Monday, January 26, 2009

Embedded Games: Cloud Atlas

This post is my contribution for this month's Round Table discussion in which Corvus Elrod asks us what our favorite piece of literature would look like if it had been created as a game first. I love this topic and have enjoyed seeing other writers tackle some amazing literary works, including Blood Meridian, House of Leaves, and Pride and Prejudice. I recommend you check out the other participants.

". . . I glimpsed all the lifes my soul ever was till far-far back b'fore the Fall, yay, glimpsed from a gallopin' horse in a hurrycane, but I cudn't describe 'em 'cos there ain't the words no more but well I mem'ry that dark Kolekole girl with her tribe's tattoo, yay, she was a saplin' bendin' an' I was that hurrycane, I blowed her she bent, I blowed harder she bent harder an' closer, then I was Crow's wings beatin' an' she was the flames lickin' an' when the Kolekole saplin' wrapped her willowy fingers around my neck, her eyes was quartzin' and she murmed in my ear, Yay, I will, again, an' yay, we will, again." - Cloud Atlas

It took me quite a long time to decide which book I would dare to reimagine as a game. I chose Cloud Atlas in part because I hope I can bring new readers to an impressive piece of fiction. I also picked Cloud Atlas know how difficult it would be, so forgive me ahead of time if the game I am about to describe doesn't sound like fun. I'm not entirely sure it is supposed to be.

The Could Atlas game embeds six games into one, beginning with the Pacific Journal of Adam Ewing. The player controls the titular protagonist in a third-person perspective through a free-roaming environment. This game segment is exploratory in nature, with only a few objectives for the player to complete. As the protagonist explores an isolated and remote colony island in the 1850s, sketching the people, places, and events, a narrative slowly takes shape of subjugation, desperation, and an ignorant protagonist.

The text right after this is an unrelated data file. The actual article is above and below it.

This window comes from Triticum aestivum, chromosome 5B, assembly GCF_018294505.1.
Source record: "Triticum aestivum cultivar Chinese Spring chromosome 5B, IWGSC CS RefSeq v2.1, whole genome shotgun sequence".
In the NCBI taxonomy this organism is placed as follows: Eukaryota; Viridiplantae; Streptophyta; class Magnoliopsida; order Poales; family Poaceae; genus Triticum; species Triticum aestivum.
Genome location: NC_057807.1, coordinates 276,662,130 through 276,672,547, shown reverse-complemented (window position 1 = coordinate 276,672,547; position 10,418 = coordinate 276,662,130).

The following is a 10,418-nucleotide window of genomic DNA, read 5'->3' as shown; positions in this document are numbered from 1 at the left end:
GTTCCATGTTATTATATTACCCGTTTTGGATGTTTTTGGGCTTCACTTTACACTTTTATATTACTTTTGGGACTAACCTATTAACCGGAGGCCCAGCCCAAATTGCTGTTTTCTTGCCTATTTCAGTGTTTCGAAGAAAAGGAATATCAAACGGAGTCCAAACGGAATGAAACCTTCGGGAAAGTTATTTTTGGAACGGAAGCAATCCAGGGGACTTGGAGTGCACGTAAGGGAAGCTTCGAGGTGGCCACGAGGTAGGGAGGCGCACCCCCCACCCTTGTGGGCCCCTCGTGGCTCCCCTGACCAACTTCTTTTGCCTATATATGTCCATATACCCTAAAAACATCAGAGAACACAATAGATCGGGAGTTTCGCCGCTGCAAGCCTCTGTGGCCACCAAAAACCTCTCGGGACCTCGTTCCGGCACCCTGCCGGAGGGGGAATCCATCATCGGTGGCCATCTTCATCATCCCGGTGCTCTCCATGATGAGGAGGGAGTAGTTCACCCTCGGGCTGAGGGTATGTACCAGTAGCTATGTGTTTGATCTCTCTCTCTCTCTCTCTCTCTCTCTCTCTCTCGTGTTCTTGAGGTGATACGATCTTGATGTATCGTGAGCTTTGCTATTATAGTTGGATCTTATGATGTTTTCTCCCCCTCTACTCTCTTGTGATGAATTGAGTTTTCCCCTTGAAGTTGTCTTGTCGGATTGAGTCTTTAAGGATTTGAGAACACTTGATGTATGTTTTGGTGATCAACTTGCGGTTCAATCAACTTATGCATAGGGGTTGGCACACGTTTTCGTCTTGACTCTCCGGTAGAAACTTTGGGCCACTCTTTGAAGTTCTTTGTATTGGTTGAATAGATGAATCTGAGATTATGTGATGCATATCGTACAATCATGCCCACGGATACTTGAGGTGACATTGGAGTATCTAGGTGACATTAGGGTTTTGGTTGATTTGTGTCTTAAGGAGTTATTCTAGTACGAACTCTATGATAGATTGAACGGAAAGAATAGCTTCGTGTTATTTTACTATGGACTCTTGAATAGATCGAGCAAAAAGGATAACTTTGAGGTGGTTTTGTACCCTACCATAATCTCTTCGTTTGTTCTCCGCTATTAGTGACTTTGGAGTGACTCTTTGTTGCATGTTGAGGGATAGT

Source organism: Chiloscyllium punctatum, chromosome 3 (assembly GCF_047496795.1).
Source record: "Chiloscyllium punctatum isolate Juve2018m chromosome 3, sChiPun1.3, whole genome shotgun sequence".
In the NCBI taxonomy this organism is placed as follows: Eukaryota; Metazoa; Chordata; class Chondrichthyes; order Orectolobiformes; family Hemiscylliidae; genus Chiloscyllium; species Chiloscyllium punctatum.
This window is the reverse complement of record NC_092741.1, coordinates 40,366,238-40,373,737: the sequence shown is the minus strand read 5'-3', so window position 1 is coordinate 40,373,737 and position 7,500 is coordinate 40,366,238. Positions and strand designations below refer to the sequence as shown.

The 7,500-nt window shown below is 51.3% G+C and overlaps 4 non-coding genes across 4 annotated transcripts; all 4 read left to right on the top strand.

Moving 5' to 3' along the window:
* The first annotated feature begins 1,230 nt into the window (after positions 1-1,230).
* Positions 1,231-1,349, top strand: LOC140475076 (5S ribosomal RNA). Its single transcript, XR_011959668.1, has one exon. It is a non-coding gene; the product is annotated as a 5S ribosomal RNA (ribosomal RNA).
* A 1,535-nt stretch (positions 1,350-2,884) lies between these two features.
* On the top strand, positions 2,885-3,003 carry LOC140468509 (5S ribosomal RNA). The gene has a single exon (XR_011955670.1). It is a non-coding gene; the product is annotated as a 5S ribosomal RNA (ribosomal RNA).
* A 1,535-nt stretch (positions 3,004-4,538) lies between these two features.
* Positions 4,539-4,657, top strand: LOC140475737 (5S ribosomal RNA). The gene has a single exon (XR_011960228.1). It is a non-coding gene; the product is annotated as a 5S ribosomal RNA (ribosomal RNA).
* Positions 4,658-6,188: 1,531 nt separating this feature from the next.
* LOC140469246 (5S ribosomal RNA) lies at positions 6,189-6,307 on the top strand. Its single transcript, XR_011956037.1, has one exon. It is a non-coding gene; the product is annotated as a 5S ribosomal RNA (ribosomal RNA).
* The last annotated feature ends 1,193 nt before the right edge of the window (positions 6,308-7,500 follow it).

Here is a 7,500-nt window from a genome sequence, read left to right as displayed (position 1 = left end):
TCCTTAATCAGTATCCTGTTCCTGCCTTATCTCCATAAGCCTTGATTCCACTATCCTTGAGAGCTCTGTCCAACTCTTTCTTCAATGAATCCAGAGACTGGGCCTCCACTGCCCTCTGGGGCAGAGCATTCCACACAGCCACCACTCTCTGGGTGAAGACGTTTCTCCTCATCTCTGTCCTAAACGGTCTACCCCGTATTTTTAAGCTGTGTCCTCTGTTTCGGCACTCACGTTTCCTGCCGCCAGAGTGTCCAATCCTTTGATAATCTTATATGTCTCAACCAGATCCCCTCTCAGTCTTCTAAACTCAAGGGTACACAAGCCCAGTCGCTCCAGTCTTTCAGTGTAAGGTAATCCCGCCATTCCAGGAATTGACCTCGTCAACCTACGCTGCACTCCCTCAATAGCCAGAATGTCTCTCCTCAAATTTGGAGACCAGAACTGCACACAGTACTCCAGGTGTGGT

This story ends abruptly during a sketch, panning out to reveal a young man rummaging through a sketch book in a room clearly not his own. The player takes control of this protagonist, revealed to be a poor composer living in 1931 Belgium. The player explores the narrative by interacting with artifacts in the home and NPCs, collecting information and experiences. These narrative artifacts take the form of musical notes to be fit into a puzzle game akin to Auditorium in which the player slowly builds, in pieces, a musical composition. As each portion of the song come together, a letter takes shape on the screen from the protagonist to a dear friend.

These letters segue into a new game in which the player controls Luisa Rey, an acquaintance of the letters' recipient. This segment is a stealth action mystery game involving corporate greed, lies, and murder. Information must be gathered while avoiding the guards and ruffians whilst Luisa Rey narrates important elements of the story, slowly solving the mystery. This portion ends with climactic car chase, narrated by an old man.

Screen fades to old man reading aloud a manuscript. This man soon comes into conflict with over-the-top gangster types and finds himself imprisoned in a retirement home. The game becomes a point-and-click comedic adventure similar to Sam & Max. The player must gather tools and befriend crazy residents to create elaborate escape plans.